WIPpet Wednesday

WIPPet Wednesday Memoir The Good Girl

More from my memoir.  Thanks to KL Schwengel, who hosts WIPpet Wednesday.  If you want to join, post an excerpt that has something to do with the date and add it to the linky here. My math is 9+3=12+2=14+4-=18 for 18 sentences today.

After dropping out of high school, I went  to a very small women’s college, where I first breathed free as a scholar.  I did not have to hide away so that men might be interested in me, as there were none in my classes. While younger than most of my class, I was not the youngest in the crowd, and quickly acclimated to the ivied halls. My professors treated me as an adult, and I responded, flourishing in the life of the mind.  None of them saw the yawning gap in my psyche where a person was supposed to dwell. My personhood was stitched together like the B movie monster with a transplanted brain, my mind and body unconnected, striving against each other at every decision.

My sophomore year in high school, I dated a young man who ended up being the only one who asked me out more than once. After what I felt was a suitable period, and feeling that no one else would ever be interested in me, I married him at the beginning of my junior year of college. My relationship with him, and thus, my marriage, worked on exactly the same lines as all other aspects of my personal life:  do whatever I was told, never question authority, never rock the boat, never stand out in any way.  My ex-husband, also very young, did not know any better. He constructed and maintained the box in which my soul and personality was locked away.  I became a chameleon, without opinions of my own. With some empathic ability, I quickly mastered ascertaining others’ opinions and preferences, and reflected them as faithfully as a mirror, with no distortions or additions of my own.

When I went to graduate school, and began to find my professors expected me to be an adult, my husband left me for a college friend, saying that he found my ambition to get a Ph.D. distasteful.  Left entirely on my own for the first time in 23 years, I realized that I did not know what music I liked, what books I enjoyed reading, or what foods I liked to eat. I had never done grocery shopping alone, I had never written a check, and I had never lived alone. I knew how to be a scholar, but I had no idea how to be a person.

Advertisements
WIPpet Wednesday

Wednesday WIPpet, August 13, 2014

I give you 13 sentences of my memoir for the 13th day of the month.  WIPpet Wednesday is hosted by KL Schwengel.  If you would like to participate, post a date-related (calendar date, not romantic date) snippet of a WIP (hence, WIPpet) here.

My complicated childhood echoed through the years in odd ways. Although family is very important to me, I rarely tell any of my family how important they are to me. My sons encouraged that reticence when they were teenagers, fleeing emotion as if it were hydrofluoric acid. However, those sons also helped me learn how to be a mother to alien creatures, who acted nothing like their sisters. Furthermore, I had met my daughters when they were 5 and 3, so 0 to 3 was unmapped wilderness, filled with snapping wolves and lumbering bears. My sons laid to rest any nature versus nurture discussions I had in my mind; their drive and fearlessness taught me how to take risks, while making my face pale with fear. They put up with my inability to help them with math and physics homework, as well as my crying through nearly every movie I took them to see. Well, not Pokemon.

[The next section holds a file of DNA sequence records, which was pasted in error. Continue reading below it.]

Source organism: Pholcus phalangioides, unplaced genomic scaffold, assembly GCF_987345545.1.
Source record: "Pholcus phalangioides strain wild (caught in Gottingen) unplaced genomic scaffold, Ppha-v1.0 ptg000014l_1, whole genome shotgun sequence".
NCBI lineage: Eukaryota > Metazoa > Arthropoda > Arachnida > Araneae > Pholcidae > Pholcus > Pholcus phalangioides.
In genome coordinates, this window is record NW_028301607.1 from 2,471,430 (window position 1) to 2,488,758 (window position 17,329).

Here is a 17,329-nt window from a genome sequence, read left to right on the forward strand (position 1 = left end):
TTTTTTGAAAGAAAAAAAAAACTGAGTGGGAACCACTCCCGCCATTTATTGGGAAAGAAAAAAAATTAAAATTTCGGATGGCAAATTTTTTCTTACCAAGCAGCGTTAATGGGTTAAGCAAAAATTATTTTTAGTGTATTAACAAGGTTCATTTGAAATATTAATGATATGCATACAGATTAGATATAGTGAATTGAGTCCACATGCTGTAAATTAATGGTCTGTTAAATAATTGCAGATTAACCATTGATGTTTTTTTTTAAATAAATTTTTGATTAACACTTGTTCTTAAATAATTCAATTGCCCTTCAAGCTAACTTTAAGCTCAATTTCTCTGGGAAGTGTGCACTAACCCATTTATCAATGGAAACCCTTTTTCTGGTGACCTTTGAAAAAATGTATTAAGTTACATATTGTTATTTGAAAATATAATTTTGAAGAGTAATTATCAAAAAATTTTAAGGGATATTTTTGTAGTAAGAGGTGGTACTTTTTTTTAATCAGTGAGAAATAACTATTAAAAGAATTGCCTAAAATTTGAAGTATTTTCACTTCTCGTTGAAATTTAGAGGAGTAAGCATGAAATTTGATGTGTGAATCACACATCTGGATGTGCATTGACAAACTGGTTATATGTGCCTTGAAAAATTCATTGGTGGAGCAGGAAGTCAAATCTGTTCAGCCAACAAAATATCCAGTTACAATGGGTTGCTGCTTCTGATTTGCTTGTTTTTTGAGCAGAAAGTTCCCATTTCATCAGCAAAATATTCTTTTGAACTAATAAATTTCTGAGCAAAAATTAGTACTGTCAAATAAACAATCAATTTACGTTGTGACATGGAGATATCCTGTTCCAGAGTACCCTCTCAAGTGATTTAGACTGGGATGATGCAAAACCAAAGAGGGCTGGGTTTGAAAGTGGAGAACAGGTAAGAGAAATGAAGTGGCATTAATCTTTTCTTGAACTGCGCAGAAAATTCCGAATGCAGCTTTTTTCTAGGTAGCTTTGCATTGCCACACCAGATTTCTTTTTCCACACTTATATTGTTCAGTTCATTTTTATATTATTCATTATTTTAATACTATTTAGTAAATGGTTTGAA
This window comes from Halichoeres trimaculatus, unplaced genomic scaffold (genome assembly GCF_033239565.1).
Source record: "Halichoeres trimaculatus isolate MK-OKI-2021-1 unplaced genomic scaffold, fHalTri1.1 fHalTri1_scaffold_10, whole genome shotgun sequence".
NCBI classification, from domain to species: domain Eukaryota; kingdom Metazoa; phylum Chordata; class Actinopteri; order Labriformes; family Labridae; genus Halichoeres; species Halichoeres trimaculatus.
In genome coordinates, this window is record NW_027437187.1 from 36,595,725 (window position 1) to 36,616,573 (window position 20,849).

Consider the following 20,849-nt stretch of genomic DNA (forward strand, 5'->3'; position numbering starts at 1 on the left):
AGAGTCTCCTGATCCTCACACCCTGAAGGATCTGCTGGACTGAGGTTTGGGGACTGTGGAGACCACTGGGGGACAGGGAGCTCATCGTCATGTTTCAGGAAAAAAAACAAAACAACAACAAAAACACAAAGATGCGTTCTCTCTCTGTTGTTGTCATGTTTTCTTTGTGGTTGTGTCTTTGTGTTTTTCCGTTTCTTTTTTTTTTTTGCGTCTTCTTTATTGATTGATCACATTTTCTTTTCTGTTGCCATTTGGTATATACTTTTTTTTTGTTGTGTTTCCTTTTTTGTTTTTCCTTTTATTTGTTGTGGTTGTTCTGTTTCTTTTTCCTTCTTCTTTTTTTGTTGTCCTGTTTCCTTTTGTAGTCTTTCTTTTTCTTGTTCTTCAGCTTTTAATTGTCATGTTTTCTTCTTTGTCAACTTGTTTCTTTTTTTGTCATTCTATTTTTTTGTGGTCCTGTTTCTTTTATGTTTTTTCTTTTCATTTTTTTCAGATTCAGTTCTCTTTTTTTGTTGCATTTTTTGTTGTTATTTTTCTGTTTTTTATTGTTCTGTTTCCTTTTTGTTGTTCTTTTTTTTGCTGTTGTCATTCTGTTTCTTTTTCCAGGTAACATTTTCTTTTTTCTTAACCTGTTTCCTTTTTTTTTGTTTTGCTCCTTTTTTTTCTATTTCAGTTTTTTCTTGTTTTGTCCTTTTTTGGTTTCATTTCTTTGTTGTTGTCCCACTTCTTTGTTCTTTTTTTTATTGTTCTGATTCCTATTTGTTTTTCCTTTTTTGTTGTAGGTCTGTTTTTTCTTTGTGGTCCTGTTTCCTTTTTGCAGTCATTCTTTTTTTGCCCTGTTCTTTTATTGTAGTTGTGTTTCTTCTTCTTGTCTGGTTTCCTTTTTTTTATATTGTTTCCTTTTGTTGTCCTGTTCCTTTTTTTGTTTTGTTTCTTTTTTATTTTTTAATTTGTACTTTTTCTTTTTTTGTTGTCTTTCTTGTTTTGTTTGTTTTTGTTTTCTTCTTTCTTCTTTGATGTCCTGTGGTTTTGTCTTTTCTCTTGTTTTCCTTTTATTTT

My daughters, who accepted me as a second mom, weathered my learning how to be a mom. I remember the stark terror I felt when my oldest daughter handed me a Barbie, inviting me to play with her. I had never played dolls with anyone in my life, and I knew nothing about being a child. She was very gentle with me, explaining the rules, “Barbies are plastic, so they can’t talk back to us. We can imagine them talking, though.”

Both girls guided me through playing in the park, swinging and talking, giving me a childhood I had imagined but never lived.

EM

WIPpet Wednesday

WIPpet Wednesday, Memoir

WIPpet Wednesday is the brain child of KL Schwengel.  If you want to participate, post an excerpt tied to the date somehow, and add the link here. This excerpt is from my memoir.  It is much rougher than the earlier excerpts, so criticism is welcome.  It is 23 sentences for the date.

My nearest sibling in age was four years older, and the only one of us who went to kindergarten. By the fall I was 18 months old, I inhabited a dim and quiet house for most of the day.  My mother slept on the couch from the time the older kids left, to the time they came home. I crept silently into my overstuffed chair, and lived a full life with my imaginary friends and my books. I eavesdropped from under the table when my father read to my younger sister, or when my older sister or brother read for my father. In my chair, I began to trace through the pages, finally cracking the code of the letters, and, with tears of joy, the words. My parents were astounded I knew how to read when I was three.  I had received a new book for Christmas from a family friend, and proceeded to read it in the car on the way back home.  Initially, my siblings were scornful, thinking I was pretending I could read, but when they verified I was reading the correct words, no one knew how I learned.  Neither my mother or father had any idea, and questioned my siblings. All of them denied spending the time or effort to teach me to read.  I knew how I had done it, but no one asked me.

I found my siblings’ abandoned readers and dove into them, thumbing through them many times in the three eternal years I waited for school. Books were my escape, my friends, my refuge.  Reading at an early age, after years of long, quiet hours to practice, I stood out in first grade. I gloried in the attention and approbation at first, but teachers’ notice had a dark side.  At one point, my teacher told me to finish reading a story to the class, and left the room.  While the children behaved well in the classroom, even while she was gone, my payback awaited on the playground.

I was surrounded and taunted. Backed by most of my classmates, the largest boy in the class towered over me, jeering, “Spell cat, if you’re so smart!” Even in my terror, I remember thinking, what a stupid word to pick. His face shining in fury, his fist inches from my face, he demanded a confession that I had made up the story and could not read.  Faced with physical harm, I quickly complied.

EM

Excerpts, Memes

Look meme